Thank you, Mayor Landrieu, for that introduction and for your incredible leadership. As Labor Secretary, I get the opportunity to travel to cities all across this great nation.
One thing I can say with certainty it this: There's no more resilient place on Earth than New Orleans, Louisiana. The triple blow of Hurricane Katrina, the Great Recession and the worst oil spill in American history would've brought almost any city to its knees. But not New Orleans.
I tell my colleagues in Washington that if you really want to understand New Orleans -- and the unique soul of this city -- then you need to clear your schedule, get on a plane and come down here and see for yourself why this is the city where the music never stops.
This is my third trip to New Orleans this year. I was here just 10 days ago to outline my commitment to protect vulnerable and exploited workers.
The scenes and stories left me inspired: neighbors helping neighbors, workers fighting to recover lost jobs, residents patrolling their local communities, entrepreneurs creating new industries out of whole cloth, and local officials working through the night to make this city whole again.
Today, I am proud to return on behalf of President Obama to make a major announcement. New Orleans has been chosen as one of six cities across the country to take part in an exciting new pilot program called "Strong Cities, Strong Communities."
New Orleans was selected because Mayor Landrieu's visionary plan to rebuild this city can be a national model of economic growth.
I've heard the Mayor call New Orleans a "laboratory for innovation." We're here today to give your lab the tools it needs. We're here to join the experiment. And from my meetings with the Mayor, I know we already have great chemistry.
In recent years, the federal government has committed significant resources to help New Orleans respond to both natural and man-made disasters. But we understand that sending checks and issuing mandates from federal buildings 1,000 miles away is not the way to rebuild New Orleans. There's a better way. And that's to be here right by your side to support your critical work.
We're relocating senior-level officials from four cabinet-level agencies to come live here in New Orleans full-time and work with you. Four other federal agencies will send officials to work here part-time. We call them your Community Solutions Team. They will be the mayor's partners here on the ground.
Their job will be to cut through the red tape of Washington and get the city the expertise and assistance you need across a range of projects.
The HUD team member will help implement a neighborhood redevelopment plan.
The HHS team member will help coordinate services to address mental health, early childhood development and other human services.
The Justice Department team member will help devise strategies to reduce crime and violence.
And the Labor Department team member will help match workforce development systems with the needs of local employers.
We know New Orleans already has world-class medical schools. This makes the construction of the new VA hospital all the more exciting. We will bring our expertise to bear on ways to match up K-12 and post-secondary education with the needs of the medical corridor and BioDistrict.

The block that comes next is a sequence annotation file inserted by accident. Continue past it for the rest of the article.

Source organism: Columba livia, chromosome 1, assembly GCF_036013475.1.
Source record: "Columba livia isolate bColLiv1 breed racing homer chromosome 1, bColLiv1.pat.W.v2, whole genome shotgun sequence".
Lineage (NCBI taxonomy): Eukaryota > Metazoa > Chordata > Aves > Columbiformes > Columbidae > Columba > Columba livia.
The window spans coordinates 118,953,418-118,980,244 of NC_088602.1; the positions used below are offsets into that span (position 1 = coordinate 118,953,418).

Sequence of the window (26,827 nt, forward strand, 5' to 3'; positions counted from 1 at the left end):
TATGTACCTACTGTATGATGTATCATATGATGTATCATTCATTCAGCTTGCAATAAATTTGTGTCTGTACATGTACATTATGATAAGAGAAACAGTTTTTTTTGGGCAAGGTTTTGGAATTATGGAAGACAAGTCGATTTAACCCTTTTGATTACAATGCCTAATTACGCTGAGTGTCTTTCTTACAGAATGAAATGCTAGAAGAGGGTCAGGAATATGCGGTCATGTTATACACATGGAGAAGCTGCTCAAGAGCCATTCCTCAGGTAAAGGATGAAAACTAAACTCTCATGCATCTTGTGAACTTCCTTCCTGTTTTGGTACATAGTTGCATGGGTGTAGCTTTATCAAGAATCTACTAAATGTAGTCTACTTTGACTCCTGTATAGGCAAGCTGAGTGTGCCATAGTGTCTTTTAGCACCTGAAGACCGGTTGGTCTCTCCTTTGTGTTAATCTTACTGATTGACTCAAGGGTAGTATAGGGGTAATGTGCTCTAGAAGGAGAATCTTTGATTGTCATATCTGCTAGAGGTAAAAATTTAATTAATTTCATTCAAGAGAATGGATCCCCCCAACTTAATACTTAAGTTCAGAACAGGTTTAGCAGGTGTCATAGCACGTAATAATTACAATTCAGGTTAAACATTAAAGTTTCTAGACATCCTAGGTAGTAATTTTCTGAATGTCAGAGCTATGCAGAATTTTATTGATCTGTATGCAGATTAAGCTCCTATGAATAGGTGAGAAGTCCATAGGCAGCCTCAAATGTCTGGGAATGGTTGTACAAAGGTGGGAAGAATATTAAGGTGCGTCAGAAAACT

Other team members will focus their strategic planning around:
* Export strategies and the Port of New Orleans
* Emerging opportunities for local entrepreneurs
* And education and workforce training programs
But that's just part of what "Strong Cities, Strong Communities" offers. There are three other components:
The first is a fellowship program. We will work with philanthropic partners to train and place up to five mid-level professionals in your local government Our goal is to pick fellows who want to make New Orleans their permanent home and commit themselves to solving the city's challenges.
The second is a national resource network. This will serve as a "one-stop shop" for technical assistance for local governments. We will assemble national experts with wide-ranging skills and expertise that cities can draw upon. These experts will offer both pro bono and paid services. So if a city needs job market analysis, or advice on repurposing land use, they can tap this resource network
The third is an economic planning challenge. This will be available to other cities that don't yet have a winning economic blueprint like New Orleans. They will have the chance to participate in a national grant competition to enlist top experts to help them devise a plan for success.
"Strong Cities, Strong Communities" is about supporting communities from the bottom up -- not the top down. This initiative is different from most government programs that dole out grants and then monitor compliance with complicated regulations. Instead, we will provide human capital to help New Orleans achieve its own vision. We won't try to determine the vision for you.
We've never done a program like this before. But we are excited about its potential.
It's time to move away from "business as usual" in Washington. It's time to move the government out of its silos where one agency doesn't talk to another agency. In short, it's time to put some of our best people on the ground to cooperate, starting right here in New Orleans.
Let me be clear: We understand that rebuilding "The Big Easy" will be anything but.
But if we work together, when New Orleans celebrates its 300th birthday in 2018, we will mark a true rebirth of this world-class city.
This administration looks forward to helping build a "new" New Orleans that will make all of America proud. Thank you.